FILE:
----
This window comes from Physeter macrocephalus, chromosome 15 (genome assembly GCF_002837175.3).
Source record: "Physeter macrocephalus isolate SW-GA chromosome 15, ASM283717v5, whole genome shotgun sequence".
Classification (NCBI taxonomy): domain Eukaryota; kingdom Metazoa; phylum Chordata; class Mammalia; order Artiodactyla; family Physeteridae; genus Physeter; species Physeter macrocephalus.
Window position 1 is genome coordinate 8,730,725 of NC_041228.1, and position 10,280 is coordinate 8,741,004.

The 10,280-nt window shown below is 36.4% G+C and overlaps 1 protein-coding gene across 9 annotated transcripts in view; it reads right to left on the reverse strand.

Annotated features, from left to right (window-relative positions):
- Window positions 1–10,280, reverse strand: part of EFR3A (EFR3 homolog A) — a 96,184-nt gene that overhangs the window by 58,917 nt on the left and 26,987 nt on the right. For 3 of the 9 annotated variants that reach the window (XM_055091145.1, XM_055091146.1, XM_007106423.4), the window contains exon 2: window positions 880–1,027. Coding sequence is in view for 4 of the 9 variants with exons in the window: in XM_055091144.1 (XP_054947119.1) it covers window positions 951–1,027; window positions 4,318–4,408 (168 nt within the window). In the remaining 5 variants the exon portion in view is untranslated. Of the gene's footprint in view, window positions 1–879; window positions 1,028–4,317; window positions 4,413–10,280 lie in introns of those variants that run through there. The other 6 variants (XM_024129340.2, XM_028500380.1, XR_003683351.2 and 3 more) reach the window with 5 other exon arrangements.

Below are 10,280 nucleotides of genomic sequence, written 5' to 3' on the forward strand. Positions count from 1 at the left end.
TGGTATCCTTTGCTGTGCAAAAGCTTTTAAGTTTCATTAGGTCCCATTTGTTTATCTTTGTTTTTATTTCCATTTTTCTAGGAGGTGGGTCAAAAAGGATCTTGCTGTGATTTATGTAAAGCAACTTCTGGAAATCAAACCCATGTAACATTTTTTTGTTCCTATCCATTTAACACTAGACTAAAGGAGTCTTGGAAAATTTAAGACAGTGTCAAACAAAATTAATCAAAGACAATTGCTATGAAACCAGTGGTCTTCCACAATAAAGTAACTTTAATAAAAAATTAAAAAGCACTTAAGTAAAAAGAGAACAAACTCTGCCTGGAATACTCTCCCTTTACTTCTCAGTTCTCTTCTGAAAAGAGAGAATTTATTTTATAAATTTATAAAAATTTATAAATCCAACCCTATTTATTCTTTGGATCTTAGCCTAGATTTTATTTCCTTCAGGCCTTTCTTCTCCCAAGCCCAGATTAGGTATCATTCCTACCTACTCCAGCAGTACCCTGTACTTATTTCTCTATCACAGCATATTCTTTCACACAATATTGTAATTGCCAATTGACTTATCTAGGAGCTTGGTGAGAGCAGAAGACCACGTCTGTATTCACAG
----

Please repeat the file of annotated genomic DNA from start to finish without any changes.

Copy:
This window comes from Physeter macrocephalus, chromosome 15 (genome assembly GCF_002837175.3).
Source record: "Physeter macrocephalus isolate SW-GA chromosome 15, ASM283717v5, whole genome shotgun sequence".
Classification (NCBI taxonomy): domain Eukaryota; kingdom Metazoa; phylum Chordata; class Mammalia; order Artiodactyla; family Physeteridae; genus Physeter; species Physeter macrocephalus.
Window position 1 is genome coordinate 8,730,725 of NC_041228.1, and position 10,280 is coordinate 8,741,004.

The 10,280-nt window shown below is 36.4% G+C and overlaps 1 protein-coding gene across 9 annotated transcripts in view; it reads right to left on the reverse strand.

Annotated features, from left to right (window-relative positions):
- Window positions 1–10,280, reverse strand: part of EFR3A (EFR3 homolog A) — a 96,184-nt gene that overhangs the window by 58,917 nt on the left and 26,987 nt on the right. For 3 of the 9 annotated variants that reach the window (XM_055091145.1, XM_055091146.1, XM_007106423.4), the window contains exon 2: window positions 880–1,027. Coding sequence is in view for 4 of the 9 variants with exons in the window: in XM_055091144.1 (XP_054947119.1) it covers window positions 951–1,027; window positions 4,318–4,408 (168 nt within the window). In the remaining 5 variants the exon portion in view is untranslated. Of the gene's footprint in view, window positions 1–879; window positions 1,028–4,317; window positions 4,413–10,280 lie in introns of those variants that run through there. The other 6 variants (XM_024129340.2, XM_028500380.1, XR_003683351.2 and 3 more) reach the window with 5 other exon arrangements.

Below are 10,280 nucleotides of genomic sequence, written 5' to 3' on the forward strand. Positions count from 1 at the left end.
TGGTATCCTTTGCTGTGCAAAAGCTTTTAAGTTTCATTAGGTCCCATTTGTTTATCTTTGTTTTTATTTCCATTTTTCTAGGAGGTGGGTCAAAAAGGATCTTGCTGTGATTTATGTAAAGCAACTTCTGGAAATCAAACCCATGTAACATTTTTTTGTTCCTATCCATTTAACACTAGACTAAAGGAGTCTTGGAAAATTTAAGACAGTGTCAAACAAAATTAATCAAAGACAATTGCTATGAAACCAGTGGTCTTCCACAATAAAGTAACTTTAATAAAAAATTAAAAAGCACTTAAGTAAAAAGAGAACAAACTCTGCCTGGAATACTCTCCCTTTACTTCTCAGTTCTCTTCTGAAAAGAGAGAATTTATTTTATAAATTTATAAAAATTTATAAATCCAACCCTATTTATTCTTTGGATCTTAGCCTAGATTTTATTTCCTTCAGGCCTTTCTTCTCCCAAGCCCAGATTAGGTATCATTCCTACCTACTCCAGCAGTACCCTGTACTTATTTCTCTATCACAGCATATTCTTTCACACAATATTGTAATTGCCAATTGACTTATCTAGGAGCTTGGTGAGAGCAGAAGACCACGTCTGTATTCACAG